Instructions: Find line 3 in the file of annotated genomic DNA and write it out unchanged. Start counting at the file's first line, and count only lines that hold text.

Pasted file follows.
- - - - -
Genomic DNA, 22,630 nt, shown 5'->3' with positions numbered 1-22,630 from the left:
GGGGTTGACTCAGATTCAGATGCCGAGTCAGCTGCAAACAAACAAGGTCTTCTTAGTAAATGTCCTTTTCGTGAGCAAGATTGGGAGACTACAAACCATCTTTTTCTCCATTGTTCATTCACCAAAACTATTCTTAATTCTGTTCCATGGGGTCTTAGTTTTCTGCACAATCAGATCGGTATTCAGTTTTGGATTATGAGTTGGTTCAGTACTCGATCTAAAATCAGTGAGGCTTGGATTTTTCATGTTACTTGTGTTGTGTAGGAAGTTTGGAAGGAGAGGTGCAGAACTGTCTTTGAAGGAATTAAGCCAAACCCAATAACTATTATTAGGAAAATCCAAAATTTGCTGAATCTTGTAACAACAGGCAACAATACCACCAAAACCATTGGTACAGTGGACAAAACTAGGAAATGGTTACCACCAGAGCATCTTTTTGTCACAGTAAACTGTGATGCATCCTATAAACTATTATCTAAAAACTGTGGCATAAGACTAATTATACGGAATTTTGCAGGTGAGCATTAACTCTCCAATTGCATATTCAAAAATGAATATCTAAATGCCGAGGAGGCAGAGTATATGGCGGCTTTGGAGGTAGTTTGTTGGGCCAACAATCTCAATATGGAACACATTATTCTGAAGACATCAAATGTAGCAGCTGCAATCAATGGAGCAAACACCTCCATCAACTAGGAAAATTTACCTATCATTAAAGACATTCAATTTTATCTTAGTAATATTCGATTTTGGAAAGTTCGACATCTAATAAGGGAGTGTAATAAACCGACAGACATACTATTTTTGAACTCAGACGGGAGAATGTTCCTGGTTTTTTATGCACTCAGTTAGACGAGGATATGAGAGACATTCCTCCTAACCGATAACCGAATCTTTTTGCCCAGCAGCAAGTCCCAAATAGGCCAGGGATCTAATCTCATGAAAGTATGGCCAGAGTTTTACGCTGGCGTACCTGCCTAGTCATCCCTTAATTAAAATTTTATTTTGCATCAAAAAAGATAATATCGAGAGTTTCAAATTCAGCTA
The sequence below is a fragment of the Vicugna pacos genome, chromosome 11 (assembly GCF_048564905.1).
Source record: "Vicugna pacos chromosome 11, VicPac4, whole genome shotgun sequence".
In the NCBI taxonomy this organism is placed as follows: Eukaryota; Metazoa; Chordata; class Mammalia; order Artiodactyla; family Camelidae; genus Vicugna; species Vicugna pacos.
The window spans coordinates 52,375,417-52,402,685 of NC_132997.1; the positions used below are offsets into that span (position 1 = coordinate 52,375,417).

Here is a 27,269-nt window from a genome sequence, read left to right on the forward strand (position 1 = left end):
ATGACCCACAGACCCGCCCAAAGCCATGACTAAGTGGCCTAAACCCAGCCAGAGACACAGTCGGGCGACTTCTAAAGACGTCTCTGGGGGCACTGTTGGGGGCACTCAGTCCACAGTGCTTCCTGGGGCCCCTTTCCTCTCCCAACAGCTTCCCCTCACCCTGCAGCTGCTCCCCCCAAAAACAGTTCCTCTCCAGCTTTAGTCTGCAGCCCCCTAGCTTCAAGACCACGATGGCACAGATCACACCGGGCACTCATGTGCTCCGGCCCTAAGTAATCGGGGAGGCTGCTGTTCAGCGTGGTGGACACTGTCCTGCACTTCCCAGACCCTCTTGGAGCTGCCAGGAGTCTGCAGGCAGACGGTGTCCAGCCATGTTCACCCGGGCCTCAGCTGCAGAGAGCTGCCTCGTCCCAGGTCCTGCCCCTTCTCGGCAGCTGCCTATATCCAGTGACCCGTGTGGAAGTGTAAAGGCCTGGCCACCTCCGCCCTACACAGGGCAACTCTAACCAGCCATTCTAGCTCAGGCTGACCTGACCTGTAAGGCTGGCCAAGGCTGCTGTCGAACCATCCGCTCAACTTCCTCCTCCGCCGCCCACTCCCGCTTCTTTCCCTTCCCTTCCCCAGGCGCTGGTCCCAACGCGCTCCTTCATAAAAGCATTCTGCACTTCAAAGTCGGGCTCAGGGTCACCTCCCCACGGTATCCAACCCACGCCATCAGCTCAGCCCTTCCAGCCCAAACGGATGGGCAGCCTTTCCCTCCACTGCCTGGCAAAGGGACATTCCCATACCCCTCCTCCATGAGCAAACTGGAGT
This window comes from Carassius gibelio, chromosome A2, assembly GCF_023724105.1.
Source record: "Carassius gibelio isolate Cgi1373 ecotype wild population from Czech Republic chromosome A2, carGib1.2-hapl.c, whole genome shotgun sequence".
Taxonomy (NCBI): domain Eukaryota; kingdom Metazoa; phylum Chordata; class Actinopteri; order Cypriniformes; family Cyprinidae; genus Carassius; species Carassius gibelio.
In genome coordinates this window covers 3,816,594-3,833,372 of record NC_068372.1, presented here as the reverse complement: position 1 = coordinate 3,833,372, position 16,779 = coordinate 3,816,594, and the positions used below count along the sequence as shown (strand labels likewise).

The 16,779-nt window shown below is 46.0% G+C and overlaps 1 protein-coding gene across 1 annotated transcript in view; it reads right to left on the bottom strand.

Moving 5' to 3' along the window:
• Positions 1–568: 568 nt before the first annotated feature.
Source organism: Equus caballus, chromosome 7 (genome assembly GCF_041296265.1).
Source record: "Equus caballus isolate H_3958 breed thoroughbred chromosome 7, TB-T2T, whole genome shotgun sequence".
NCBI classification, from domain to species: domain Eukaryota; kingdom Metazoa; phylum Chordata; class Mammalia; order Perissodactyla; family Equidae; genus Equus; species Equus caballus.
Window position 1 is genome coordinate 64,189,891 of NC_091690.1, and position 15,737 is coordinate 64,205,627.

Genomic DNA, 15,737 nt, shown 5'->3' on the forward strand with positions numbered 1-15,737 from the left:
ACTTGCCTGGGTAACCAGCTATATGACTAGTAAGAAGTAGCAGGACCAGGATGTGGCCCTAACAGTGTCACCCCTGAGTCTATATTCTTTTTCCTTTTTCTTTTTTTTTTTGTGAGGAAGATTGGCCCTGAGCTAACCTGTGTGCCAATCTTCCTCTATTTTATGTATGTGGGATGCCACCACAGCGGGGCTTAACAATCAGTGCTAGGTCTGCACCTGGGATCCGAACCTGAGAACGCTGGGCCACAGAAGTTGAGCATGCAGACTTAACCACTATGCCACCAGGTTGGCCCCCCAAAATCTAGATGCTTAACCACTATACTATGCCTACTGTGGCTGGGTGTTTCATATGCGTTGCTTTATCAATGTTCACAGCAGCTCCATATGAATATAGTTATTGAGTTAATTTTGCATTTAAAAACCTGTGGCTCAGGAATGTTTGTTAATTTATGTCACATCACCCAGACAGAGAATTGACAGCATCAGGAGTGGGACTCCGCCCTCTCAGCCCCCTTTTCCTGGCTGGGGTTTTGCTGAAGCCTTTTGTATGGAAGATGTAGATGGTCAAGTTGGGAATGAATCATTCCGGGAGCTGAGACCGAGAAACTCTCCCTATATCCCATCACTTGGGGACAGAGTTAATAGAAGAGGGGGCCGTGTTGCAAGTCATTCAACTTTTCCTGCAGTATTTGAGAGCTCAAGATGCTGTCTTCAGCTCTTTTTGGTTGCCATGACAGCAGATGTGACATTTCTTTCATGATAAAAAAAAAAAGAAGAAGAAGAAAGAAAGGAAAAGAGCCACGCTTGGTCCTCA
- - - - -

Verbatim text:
The sequence below is a fragment of the Vicugna pacos genome, chromosome 11 (assembly GCF_048564905.1).